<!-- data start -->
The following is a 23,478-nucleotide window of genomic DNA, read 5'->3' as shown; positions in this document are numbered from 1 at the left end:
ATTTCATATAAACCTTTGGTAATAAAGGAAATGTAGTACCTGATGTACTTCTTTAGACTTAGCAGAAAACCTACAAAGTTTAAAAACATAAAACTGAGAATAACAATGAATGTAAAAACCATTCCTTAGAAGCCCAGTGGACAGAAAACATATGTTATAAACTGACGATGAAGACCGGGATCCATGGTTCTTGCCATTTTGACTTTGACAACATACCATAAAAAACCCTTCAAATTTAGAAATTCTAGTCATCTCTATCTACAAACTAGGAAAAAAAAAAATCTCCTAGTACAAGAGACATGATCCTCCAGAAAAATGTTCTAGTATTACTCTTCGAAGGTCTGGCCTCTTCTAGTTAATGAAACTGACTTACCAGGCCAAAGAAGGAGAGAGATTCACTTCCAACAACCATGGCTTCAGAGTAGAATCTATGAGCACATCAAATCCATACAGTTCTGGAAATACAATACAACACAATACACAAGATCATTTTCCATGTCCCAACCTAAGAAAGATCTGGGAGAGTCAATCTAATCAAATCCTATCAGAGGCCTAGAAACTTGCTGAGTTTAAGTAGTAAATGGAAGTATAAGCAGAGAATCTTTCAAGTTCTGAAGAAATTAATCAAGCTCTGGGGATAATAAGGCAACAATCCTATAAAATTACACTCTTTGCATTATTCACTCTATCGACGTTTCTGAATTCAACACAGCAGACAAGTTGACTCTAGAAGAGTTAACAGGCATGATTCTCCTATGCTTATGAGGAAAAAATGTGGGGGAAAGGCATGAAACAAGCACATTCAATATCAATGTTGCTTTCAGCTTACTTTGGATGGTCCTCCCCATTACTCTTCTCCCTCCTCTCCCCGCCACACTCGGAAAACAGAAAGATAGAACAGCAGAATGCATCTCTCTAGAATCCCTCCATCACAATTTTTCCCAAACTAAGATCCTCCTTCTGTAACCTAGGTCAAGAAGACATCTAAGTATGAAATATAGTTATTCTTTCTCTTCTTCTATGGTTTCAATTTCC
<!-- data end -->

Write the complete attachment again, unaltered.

The following is a 23,478-nucleotide window of genomic DNA, read 5'->3' as shown; positions in this document are numbered from 1 at the left end:
ATTTCATATAAACCTTTGGTAATAAAGGAAATGTAGTACCTGATGTACTTCTTTAGACTTAGCAGAAAACCTACAAAGTTTAAAAACATAAAACTGAGAATAACAATGAATGTAAAAACCATTCCTTAGAAGCCCAGTGGACAGAAAACATATGTTATAAACTGACGATGAAGACCGGGATCCATGGTTCTTGCCATTTTGACTTTGACAACATACCATAAAAAACCCTTCAAATTTAGAAATTCTAGTCATCTCTATCTACAAACTAGGAAAAAAAAAAATCTCCTAGTACAAGAGACATGATCCTCCAGAAAAATGTTCTAGTATTACTCTTCGAAGGTCTGGCCTCTTCTAGTTAATGAAACTGACTTACCAGGCCAAAGAAGGAGAGAGATTCACTTCCAACAACCATGGCTTCAGAGTAGAATCTATGAGCACATCAAATCCATACAGTTCTGGAAATACAATACAACACAATACACAAGATCATTTTCCATGTCCCAACCTAAGAAAGATCTGGGAGAGTCAATCTAATCAAATCCTATCAGAGGCCTAGAAACTTGCTGAGTTTAAGTAGTAAATGGAAGTATAAGCAGAGAATCTTTCAAGTTCTGAAGAAATTAATCAAGCTCTGGGGATAATAAGGCAACAATCCTATAAAATTACACTCTTTGCATTATTCACTCTATCGACGTTTCTGAATTCAACACAGCAGACAAGTTGACTCTAGAAGAGTTAACAGGCATGATTCTCCTATGCTTATGAGGAAAAAATGTGGGGGAAAGGCATGAAACAAGCACATTCAATATCAATGTTGCTTTCAGCTTACTTTGGATGGTCCTCCCCATTACTCTTCTCCCTCCTCTCCCCGCCACACTCGGAAAACAGAAAGATAGAACAGCAGAATGCATCTCTCTAGAATCCCTCCATCACAATTTTTCCCAAACTAAGATCCTCCTTCTGTAACCTAGGTCAAGAAGACATCTAAGTATGAAATATAGTTATTCTTTCTCTTCTTCTATGGTTTCAATTTCC